Living in France requires an occasionally stunning amount of paperwork, with untold registrations, validations, and certifications, all signed, countersigned, and filed in triplicate with the proper authorities, of which there are many. No matter what it is that you want to do — skydive, tiger fight, eat breakfast — the likelihood is that you’re going to need to fill out a form or two before you can do it. You might have to do it in someone’s presence. You might have to receive a registered letter at your purported address. You might even need to get screened for tuberculosis or sing a credible version of la Marseillaise (true on the former; not so much on the latter…yet).
We were hipped to this early and often during our stay here, starting with our first abortive attempts to open a checking account. In the US, opening a bank account requires little more than ten bucks and a pulse. You’re in and out with a checkbook, 30-year mortgage, and home equity line in under 20 minutes, possibly with a free toaster for your troubles. Not so much in France. Instead, you start with polite letters of introduction indicating your interest, after which you are granted an audience some several weeks in the future. This is despite the fact that the relevant bank official’s calendar is completely open that afternoon and every afternoon between then and the proposed appointment two weeks hence. That’s just how it’s done – it wouldn’t be proper to rush into these things. No, no…it’s far better to have a certain seductive quality to your bank account opening, unfolding tantalizingly over time. Watching your debts accumulate and struggling with your inability to acquire electricity, power, and cell phone service without a checking account only adds to the sweet suffering.
When the day of the appointment finally arrives, there are many pleasantries and bon mots exchanged, with small gifts for your children and discussions of vacation plans future and past. Then, you limber up your wrists with some light calisthenics and start signing stuff. Lots of stuff. Stuff you didn’t even know existed, with promises and waivers and sheafs and reams of paper. You get insurance you didn’t you know you needed…at least two kinds. You actually do need it, you’ll find out, when it comes time to enroll the kids in school. Our initial appointment took two hours and a box of Bic’s best.
Once you finally wrap up the initial appointment, you’re given to understand that a registered letter will be sent to your address. There’s no telling when it might come exactly…sometime in the next 10 days or so. Your account will not be valid until such time as that registered letter reaches you, is signed by you, and makes its way back to the bank. If you miss the registered letter, the whole cycle starts anew, except with much disappointed tongue-clucking from your bank representative and an admonition that one should always be at the house to receive the registered letter and more discussion of vacation plans and in-person bank visits. I’ve spent more time in bank offices during this year in France than I have in the previous 10 in the USA. I feel like I should have a little parting gift for my bank representative, Madame Revelen, who, in all seriousness, is a charming soul, always quick to comment on our improving French language skills during our many visits over the months. Did I mention that she went to Senegal for vacation this year? It’s true. Had a great time, too. And, yes, her husband’s health is improving…it’s kind of you to ask.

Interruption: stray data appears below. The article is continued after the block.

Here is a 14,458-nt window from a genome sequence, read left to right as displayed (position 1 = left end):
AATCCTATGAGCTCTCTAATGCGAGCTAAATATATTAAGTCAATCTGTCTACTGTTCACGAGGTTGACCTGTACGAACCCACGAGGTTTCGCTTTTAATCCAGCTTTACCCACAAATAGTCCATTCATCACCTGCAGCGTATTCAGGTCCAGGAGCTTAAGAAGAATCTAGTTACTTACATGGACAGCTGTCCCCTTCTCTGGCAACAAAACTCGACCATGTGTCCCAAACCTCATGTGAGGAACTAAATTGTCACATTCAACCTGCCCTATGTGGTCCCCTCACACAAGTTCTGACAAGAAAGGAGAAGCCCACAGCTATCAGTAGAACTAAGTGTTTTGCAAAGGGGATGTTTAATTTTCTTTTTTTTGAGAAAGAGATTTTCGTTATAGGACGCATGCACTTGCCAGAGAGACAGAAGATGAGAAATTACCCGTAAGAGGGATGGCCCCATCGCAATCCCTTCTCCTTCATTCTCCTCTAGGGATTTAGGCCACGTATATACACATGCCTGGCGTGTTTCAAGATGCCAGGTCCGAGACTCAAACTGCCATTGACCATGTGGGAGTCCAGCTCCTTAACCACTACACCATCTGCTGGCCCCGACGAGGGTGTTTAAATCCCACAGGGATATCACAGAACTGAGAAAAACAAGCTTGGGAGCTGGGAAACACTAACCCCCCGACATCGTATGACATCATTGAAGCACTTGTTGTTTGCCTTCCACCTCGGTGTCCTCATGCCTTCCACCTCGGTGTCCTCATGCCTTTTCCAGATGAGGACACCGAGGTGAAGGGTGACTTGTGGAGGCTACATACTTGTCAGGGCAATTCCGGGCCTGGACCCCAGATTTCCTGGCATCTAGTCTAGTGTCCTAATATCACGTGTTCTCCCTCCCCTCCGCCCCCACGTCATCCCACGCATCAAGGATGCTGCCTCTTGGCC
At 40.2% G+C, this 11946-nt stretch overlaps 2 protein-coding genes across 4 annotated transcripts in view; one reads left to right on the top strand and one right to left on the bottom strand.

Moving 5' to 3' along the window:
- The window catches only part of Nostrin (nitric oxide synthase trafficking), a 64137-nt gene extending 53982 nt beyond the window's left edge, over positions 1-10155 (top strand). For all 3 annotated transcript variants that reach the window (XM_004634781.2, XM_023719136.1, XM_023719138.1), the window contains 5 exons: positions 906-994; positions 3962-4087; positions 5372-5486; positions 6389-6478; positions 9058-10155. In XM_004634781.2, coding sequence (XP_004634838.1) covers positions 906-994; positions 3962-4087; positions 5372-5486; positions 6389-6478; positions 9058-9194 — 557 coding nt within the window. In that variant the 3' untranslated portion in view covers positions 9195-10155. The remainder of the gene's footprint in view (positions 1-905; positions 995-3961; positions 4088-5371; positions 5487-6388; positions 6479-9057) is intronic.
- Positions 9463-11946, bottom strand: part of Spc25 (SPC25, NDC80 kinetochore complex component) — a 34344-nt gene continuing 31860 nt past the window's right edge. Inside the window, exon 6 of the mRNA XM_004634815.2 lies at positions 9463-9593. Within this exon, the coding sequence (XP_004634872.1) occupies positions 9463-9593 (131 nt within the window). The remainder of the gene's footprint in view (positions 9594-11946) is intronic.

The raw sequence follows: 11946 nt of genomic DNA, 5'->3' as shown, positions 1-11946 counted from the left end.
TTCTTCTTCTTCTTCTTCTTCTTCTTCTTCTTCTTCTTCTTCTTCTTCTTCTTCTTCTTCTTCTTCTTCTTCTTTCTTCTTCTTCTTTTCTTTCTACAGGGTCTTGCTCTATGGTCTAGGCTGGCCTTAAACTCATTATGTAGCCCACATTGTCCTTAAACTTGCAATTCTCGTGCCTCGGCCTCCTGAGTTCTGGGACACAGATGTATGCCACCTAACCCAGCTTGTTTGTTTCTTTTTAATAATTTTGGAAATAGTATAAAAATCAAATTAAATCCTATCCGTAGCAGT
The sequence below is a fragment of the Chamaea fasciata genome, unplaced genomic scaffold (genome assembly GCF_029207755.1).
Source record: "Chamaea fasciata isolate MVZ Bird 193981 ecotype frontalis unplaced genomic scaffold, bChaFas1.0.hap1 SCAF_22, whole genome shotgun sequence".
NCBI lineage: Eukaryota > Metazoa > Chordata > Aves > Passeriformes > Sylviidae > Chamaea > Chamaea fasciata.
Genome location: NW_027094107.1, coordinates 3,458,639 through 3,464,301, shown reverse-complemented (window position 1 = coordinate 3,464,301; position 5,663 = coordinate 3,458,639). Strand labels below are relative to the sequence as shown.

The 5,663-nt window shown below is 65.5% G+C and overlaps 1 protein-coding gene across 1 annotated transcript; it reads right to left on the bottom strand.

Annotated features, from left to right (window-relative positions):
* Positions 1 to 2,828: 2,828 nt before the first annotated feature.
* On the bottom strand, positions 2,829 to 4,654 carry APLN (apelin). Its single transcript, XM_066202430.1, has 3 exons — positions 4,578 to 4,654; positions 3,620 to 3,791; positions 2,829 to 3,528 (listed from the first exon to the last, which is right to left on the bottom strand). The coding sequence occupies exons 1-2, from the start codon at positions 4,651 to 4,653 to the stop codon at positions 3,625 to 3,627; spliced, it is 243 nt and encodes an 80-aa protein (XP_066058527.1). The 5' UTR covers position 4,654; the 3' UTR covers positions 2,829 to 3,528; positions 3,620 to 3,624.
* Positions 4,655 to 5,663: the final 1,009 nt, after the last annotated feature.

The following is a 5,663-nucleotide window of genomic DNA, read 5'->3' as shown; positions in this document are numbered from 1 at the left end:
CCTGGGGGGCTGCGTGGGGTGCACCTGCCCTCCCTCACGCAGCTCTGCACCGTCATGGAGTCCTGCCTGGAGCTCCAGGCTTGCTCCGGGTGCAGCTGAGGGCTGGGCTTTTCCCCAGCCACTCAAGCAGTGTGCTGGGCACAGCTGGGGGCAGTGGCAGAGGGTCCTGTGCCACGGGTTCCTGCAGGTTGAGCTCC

We went through this fun little registered-letter rigamaboogie two times before the hotel manager at the residence hotel where we were staying just up and signed the thing for us (it has to be done in the postman’s presence) with an illegible symbol of some sort. That was enough to get us back on Madame Revelen’s calendar for the long-awaited closing, the day when the registered letter would attest to our physical presence-hood and enable us to get an ATM card, a checkbook, and a standing monthly lunch appointment with Madame Revelen herself.
Having a checking account is not a trivial thing in France. As I alluded to earlier, you cannot really live here without one – the fondness for all things paper creates a steady stream of check writing. For example, Quinn was in a fencing program this year. Rather than pay for the whole thing up front, the standard practice was to write five checks and give them all to them at the start of the program. Then, they’d cash them as the months went on, most likely after calling Madame Revelen to confirm that we were who we said we were and not a family of dastardly fencing-program thieves, bent on cheating the sabermaster. We did the same for Kinsey’s basketball program, Quinn’s baseball program, our French lessons…on and on in a ceaseless orgy of furious check-writing, until I finally learned how to spell all the numbers in French when written in longhand. “Ceaseless orgy” may be pushing it, but you get the picture.
On the day of what we foolishly thought might be our last appointment with Madame Revelen, we practiced up our best French greetings, debated and agreed that we wouldn’t faire les bisous with her (the French cheek kiss exchange), and showed up five minutes early to ensure there were no mishaps. All-too-predictably, an easy 40 minutes of fresh paperwork ensued, followed by the moment of truth – the validation of our signature on the registered letter.